“mysqld: out of memory” – 4 major reasons why you get this error
Database errors can present themselves in the form of ‘503 Service Unavailable’ or ‘500 Server Error’ in websites.
As part of our Outsourced Tech Support services for web hosts, database errors are a commonly resolved issue for customers who report website issues.
To know the exact cause for the MySQL error, we examine the MySQL service error logs and the server logs.
If the MySQL service crashed due to memory issues, the logs would show these information:
101011 2:41:17 [ERROR] mysqld: Out of memory (Needed 116817914 bytes) 101011 2:41:17 [ERROR] mysqld: Out of memory (Needed 98689909 bytes) 101011 2:41:17 [ERROR] mysqld: Out of memory (Needed 92789259 bytes)
Today, we’ll see what causes ‘mysqld: out of memory’ errors and how we fix those.
‘mysqld: out of memory’ – How we tackle this error
The ‘Out of memory’ error is a pretty straight forward message that shows that the server is running short of memory.
The memory allocated to MySQL service isn’t enough to handle the process requirements. And the easiest way out, is to examine server memory and upgrade the RAM.
But RAM upgrade is not always the ideal solution, nor a cost-effective one. If the query or process is a memory-hogging one, it can eventually eat up the added memory too, and lead to errors in no time.
At times, the memory allocation to the MySQL service may not be adequate. It is possible to tweak the MySQL service and allot the optimal memory for it.
When Bobcares’ Dedicated Support Services perform server management, we consider all the possibilities and manage them one by one, before initiating a RAM upgrade.
‘mysqld: out of memory’ errors – How we prevent them
When a MySQL based website or application gives out memory error, it shows that MySQL does not have enough memory to store the results of the query executed.
Today, we’ll see the causes for ‘mysqld: out of memory’ that we’ve come across, and how we deal with them.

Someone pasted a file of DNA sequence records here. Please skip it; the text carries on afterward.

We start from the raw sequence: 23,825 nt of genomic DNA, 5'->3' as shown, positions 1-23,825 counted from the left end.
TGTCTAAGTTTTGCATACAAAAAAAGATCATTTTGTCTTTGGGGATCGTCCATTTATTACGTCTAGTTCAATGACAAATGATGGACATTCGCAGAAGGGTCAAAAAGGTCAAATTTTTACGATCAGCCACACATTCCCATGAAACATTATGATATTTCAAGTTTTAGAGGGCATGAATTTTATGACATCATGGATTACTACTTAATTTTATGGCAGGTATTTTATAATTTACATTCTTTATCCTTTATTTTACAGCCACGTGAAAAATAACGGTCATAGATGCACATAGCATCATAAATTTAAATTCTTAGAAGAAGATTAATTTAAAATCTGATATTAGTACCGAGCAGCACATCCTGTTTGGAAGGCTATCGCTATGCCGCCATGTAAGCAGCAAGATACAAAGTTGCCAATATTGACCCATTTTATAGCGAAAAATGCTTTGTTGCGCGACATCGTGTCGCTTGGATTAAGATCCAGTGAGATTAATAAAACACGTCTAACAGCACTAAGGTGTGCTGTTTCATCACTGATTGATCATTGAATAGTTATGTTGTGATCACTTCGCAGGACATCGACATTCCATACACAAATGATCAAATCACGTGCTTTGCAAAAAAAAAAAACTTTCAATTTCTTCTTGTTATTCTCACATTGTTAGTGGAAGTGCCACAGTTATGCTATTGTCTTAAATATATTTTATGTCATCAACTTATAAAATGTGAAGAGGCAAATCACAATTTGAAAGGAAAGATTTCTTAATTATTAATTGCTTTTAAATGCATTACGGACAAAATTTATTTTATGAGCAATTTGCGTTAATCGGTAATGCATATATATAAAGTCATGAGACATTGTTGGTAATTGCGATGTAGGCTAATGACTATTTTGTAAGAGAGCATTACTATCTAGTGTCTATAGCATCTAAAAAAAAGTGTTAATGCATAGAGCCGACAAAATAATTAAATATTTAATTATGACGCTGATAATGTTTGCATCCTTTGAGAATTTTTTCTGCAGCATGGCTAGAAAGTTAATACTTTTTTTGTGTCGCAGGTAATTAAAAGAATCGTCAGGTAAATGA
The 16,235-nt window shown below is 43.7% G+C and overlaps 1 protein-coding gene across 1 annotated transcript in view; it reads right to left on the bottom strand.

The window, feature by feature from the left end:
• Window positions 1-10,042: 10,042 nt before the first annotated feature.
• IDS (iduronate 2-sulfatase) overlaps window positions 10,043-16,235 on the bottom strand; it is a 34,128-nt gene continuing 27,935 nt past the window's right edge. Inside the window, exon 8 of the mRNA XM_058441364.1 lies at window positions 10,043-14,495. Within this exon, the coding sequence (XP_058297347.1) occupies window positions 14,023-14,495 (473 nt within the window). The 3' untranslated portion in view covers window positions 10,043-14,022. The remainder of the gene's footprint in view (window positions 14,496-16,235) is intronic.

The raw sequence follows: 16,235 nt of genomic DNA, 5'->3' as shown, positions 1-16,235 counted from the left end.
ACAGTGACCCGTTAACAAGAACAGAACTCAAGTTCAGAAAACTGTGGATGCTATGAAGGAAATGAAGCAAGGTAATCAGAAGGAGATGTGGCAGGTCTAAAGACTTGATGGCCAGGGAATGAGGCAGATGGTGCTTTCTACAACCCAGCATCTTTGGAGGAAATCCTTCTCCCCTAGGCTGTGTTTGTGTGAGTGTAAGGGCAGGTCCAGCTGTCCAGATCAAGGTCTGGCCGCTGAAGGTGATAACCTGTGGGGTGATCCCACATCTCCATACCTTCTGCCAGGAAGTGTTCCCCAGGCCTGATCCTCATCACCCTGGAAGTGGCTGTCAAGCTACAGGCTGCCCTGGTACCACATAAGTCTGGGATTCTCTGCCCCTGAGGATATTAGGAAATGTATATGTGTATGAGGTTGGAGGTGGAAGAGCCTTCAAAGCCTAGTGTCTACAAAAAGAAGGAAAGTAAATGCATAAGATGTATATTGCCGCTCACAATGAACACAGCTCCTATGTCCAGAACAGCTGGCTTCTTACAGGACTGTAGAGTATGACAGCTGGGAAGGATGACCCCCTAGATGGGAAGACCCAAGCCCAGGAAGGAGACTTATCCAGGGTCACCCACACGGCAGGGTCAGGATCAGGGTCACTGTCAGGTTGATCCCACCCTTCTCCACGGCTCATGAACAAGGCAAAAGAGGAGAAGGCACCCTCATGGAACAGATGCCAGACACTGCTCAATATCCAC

1. Unoptimized tables and queries
Most websites are built over CMS software and are database driven. Customization, plugins, third party apps, all these can involve complex code or poor quality queries.
These software can involve complicated sort and join queries, which can hog up all memory and cause MySQL to crash. Finding the sources of memory leaks is the first step.
Over time, the databases can grow in size and also fragments can form in them due to data deletions. Both these factors lead to memory wastage.
By examining the MySQL processes, slow queries and database sizes, we pinpoint the problem makers and take actions to fix them.
2. MySQL server configuration
The memory allocated to MySQL service depends on the various parameters configured in it. An approximate formula for MySQL memory usage is:
Maximum MySQL Memory Usage = innodb_buffer_pool_size + key_buffer_size + ((read_buffer_size + read_rnd_buffer_size + sort_buffer_size + join_buffer_size) X max_connections)
The buffer pool size, read, sort and join buffer sizes, max connections, temporary table size, all of them together determine the memory used.
In the servers we manage, we optimize the MySQL service to use the optimal memory, which does not exceed 60% of overall available RAM. This is done in an iterative manner, with tweaks done till the ideal value is reached.
[OK] Maximum reached memory usage: 2.0G (1.59% of installed RAM) [OK] Maximum possible memory usage: 26.9G (21.45% of installed RAM)
Allotting the optimal memory to MySQL service helps to ensure that MySQL does not crash due to insufficient memory and it is given the ideal resources that it needs.
3. Resource consuming processes
At times, there can be applications such as Java, Python, PHP, Coldfusion, backup software, 3rd party applications, etc. that consume too much memory.
There can be users who abuse the server resources, if not constrained well. Such processes and users can gobble up the entire server memory and crash services like MySQL.
To arrest a single process from abusing the server resources, we tweak all server applications to use not more than a fixed share of available memory. Setting user account limits is another precautionary measure.
4. Inadequate RAM
When every other aspect is examined and ruled out as not the reason, we can conclude that the server is not having sufficient memory for executing all the processes in it.
With the help of memory monitoring tools, we monitor the memory usage of various processes over time. Constant ‘Out of memory’ errors, even with normal traffic, indicate insufficient memory.
total used free shared buff/cache available Mem: 3645 1781 720 171 1143 1625 Swap: 3839 618 3221
If the memory is found to be inadequate, we initiate RAM upgrade, instance modification, container recreation, server migration, etc. as appropriate to the server scenario that we handle.
Database errors are a commonly encountered issue in web servers. Today we saw why “mysqld: out of memory” error happens in websites and how our Dedicated Hosting Engineers prevent it.